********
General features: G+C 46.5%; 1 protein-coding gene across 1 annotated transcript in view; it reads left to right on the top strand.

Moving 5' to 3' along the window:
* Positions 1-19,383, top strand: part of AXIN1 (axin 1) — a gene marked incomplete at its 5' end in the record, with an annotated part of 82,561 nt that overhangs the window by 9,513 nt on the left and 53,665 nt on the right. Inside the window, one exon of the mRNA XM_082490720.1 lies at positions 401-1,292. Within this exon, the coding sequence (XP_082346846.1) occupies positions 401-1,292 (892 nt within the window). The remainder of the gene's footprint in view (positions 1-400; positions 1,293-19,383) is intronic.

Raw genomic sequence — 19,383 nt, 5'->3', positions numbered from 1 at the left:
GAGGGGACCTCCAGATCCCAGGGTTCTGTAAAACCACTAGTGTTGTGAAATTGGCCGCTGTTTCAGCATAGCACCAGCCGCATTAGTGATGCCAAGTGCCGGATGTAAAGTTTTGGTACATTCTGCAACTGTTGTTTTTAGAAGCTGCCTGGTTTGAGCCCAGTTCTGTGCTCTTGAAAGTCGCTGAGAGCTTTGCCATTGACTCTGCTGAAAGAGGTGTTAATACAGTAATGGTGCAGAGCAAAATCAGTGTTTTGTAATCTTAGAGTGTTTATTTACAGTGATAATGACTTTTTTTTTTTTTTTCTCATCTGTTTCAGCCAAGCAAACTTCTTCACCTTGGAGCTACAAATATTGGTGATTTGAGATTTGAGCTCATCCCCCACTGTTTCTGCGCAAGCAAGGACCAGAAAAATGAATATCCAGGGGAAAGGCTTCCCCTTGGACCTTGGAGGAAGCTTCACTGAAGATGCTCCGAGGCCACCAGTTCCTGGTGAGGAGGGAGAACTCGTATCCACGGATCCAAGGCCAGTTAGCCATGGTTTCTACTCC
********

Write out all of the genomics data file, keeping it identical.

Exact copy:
General features: G+C 46.5%; 1 protein-coding gene across 1 annotated transcript in view; it reads left to right on the top strand.

Moving 5' to 3' along the window:
* Positions 1-19,383, top strand: part of AXIN1 (axin 1) — a gene marked incomplete at its 5' end in the record, with an annotated part of 82,561 nt that overhangs the window by 9,513 nt on the left and 53,665 nt on the right. Inside the window, one exon of the mRNA XM_082490720.1 lies at positions 401-1,292. Within this exon, the coding sequence (XP_082346846.1) occupies positions 401-1,292 (892 nt within the window). The remainder of the gene's footprint in view (positions 1-400; positions 1,293-19,383) is intronic.

Raw genomic sequence — 19,383 nt, 5'->3', positions numbered from 1 at the left:
GAGGGGACCTCCAGATCCCAGGGTTCTGTAAAACCACTAGTGTTGTGAAATTGGCCGCTGTTTCAGCATAGCACCAGCCGCATTAGTGATGCCAAGTGCCGGATGTAAAGTTTTGGTACATTCTGCAACTGTTGTTTTTAGAAGCTGCCTGGTTTGAGCCCAGTTCTGTGCTCTTGAAAGTCGCTGAGAGCTTTGCCATTGACTCTGCTGAAAGAGGTGTTAATACAGTAATGGTGCAGAGCAAAATCAGTGTTTTGTAATCTTAGAGTGTTTATTTACAGTGATAATGACTTTTTTTTTTTTTTTCTCATCTGTTTCAGCCAAGCAAACTTCTTCACCTTGGAGCTACAAATATTGGTGATTTGAGATTTGAGCTCATCCCCCACTGTTTCTGCGCAAGCAAGGACCAGAAAAATGAATATCCAGGGGAAAGGCTTCCCCTTGGACCTTGGAGGAAGCTTCACTGAAGATGCTCCGAGGCCACCAGTTCCTGGTGAGGAGGGAGAACTCGTATCCACGGATCCAAGGCCAGTTAGCCATGGTTTCTACTCC